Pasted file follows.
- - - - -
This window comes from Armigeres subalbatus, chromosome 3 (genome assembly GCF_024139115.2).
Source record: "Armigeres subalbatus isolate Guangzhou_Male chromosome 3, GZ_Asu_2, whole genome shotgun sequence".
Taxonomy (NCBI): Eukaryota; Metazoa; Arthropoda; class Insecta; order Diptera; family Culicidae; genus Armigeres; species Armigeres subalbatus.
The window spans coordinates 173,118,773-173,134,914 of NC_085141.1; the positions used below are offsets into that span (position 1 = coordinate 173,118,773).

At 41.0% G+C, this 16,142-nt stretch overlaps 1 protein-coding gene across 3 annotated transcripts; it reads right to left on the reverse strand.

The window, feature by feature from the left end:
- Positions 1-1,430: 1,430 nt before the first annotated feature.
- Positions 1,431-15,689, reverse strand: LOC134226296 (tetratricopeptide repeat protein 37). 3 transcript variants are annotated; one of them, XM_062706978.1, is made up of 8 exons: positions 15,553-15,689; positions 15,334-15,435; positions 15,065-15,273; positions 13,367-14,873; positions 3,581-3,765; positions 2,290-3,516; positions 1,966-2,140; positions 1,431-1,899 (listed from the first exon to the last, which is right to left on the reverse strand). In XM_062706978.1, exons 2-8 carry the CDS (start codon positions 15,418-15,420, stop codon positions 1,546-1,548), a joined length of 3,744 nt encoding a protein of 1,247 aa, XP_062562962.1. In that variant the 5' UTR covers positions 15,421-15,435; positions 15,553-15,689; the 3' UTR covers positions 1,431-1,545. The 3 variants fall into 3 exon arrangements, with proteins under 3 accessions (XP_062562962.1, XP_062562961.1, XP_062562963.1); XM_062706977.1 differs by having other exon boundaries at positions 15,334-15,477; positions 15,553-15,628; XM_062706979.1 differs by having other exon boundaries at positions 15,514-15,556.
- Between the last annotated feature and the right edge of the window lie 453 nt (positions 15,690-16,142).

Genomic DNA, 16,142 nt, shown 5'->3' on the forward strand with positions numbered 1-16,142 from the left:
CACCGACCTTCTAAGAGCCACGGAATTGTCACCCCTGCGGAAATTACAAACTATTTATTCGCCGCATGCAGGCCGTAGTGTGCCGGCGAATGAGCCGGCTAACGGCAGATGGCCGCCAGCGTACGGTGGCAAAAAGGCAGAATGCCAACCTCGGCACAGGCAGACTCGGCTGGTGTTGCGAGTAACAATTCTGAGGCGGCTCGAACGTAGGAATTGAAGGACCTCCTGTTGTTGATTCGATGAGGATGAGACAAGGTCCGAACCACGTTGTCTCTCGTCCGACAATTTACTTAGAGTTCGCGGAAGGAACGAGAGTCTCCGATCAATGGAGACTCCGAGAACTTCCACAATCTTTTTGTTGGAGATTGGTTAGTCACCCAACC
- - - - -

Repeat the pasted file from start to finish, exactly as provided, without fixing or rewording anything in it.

This window comes from Armigeres subalbatus, chromosome 3 (genome assembly GCF_024139115.2).
Source record: "Armigeres subalbatus isolate Guangzhou_Male chromosome 3, GZ_Asu_2, whole genome shotgun sequence".
Taxonomy (NCBI): Eukaryota; Metazoa; Arthropoda; class Insecta; order Diptera; family Culicidae; genus Armigeres; species Armigeres subalbatus.
The window spans coordinates 173,118,773-173,134,914 of NC_085141.1; the positions used below are offsets into that span (position 1 = coordinate 173,118,773).

At 41.0% G+C, this 16,142-nt stretch overlaps 1 protein-coding gene across 3 annotated transcripts; it reads right to left on the reverse strand.

The window, feature by feature from the left end:
- Positions 1-1,430: 1,430 nt before the first annotated feature.
- Positions 1,431-15,689, reverse strand: LOC134226296 (tetratricopeptide repeat protein 37). 3 transcript variants are annotated; one of them, XM_062706978.1, is made up of 8 exons: positions 15,553-15,689; positions 15,334-15,435; positions 15,065-15,273; positions 13,367-14,873; positions 3,581-3,765; positions 2,290-3,516; positions 1,966-2,140; positions 1,431-1,899 (listed from the first exon to the last, which is right to left on the reverse strand). In XM_062706978.1, exons 2-8 carry the CDS (start codon positions 15,418-15,420, stop codon positions 1,546-1,548), a joined length of 3,744 nt encoding a protein of 1,247 aa, XP_062562962.1. In that variant the 5' UTR covers positions 15,421-15,435; positions 15,553-15,689; the 3' UTR covers positions 1,431-1,545. The 3 variants fall into 3 exon arrangements, with proteins under 3 accessions (XP_062562962.1, XP_062562961.1, XP_062562963.1); XM_062706977.1 differs by having other exon boundaries at positions 15,334-15,477; positions 15,553-15,628; XM_062706979.1 differs by having other exon boundaries at positions 15,514-15,556.
- Between the last annotated feature and the right edge of the window lie 453 nt (positions 15,690-16,142).

Genomic DNA, 16,142 nt, shown 5'->3' on the forward strand with positions numbered 1-16,142 from the left:
CACCGACCTTCTAAGAGCCACGGAATTGTCACCCCTGCGGAAATTACAAACTATTTATTCGCCGCATGCAGGCCGTAGTGTGCCGGCGAATGAGCCGGCTAACGGCAGATGGCCGCCAGCGTACGGTGGCAAAAAGGCAGAATGCCAACCTCGGCACAGGCAGACTCGGCTGGTGTTGCGAGTAACAATTCTGAGGCGGCTCGAACGTAGGAATTGAAGGACCTCCTGTTGTTGATTCGATGAGGATGAGACAAGGTCCGAACCACGTTGTCTCTCGTCCGACAATTTACTTAGAGTTCGCGGAAGGAACGAGAGTCTCCGATCAATGGAGACTCCGAGAACTTCCACAATCTTTTTGTTGGAGATTGGTTAGTCACCCAACC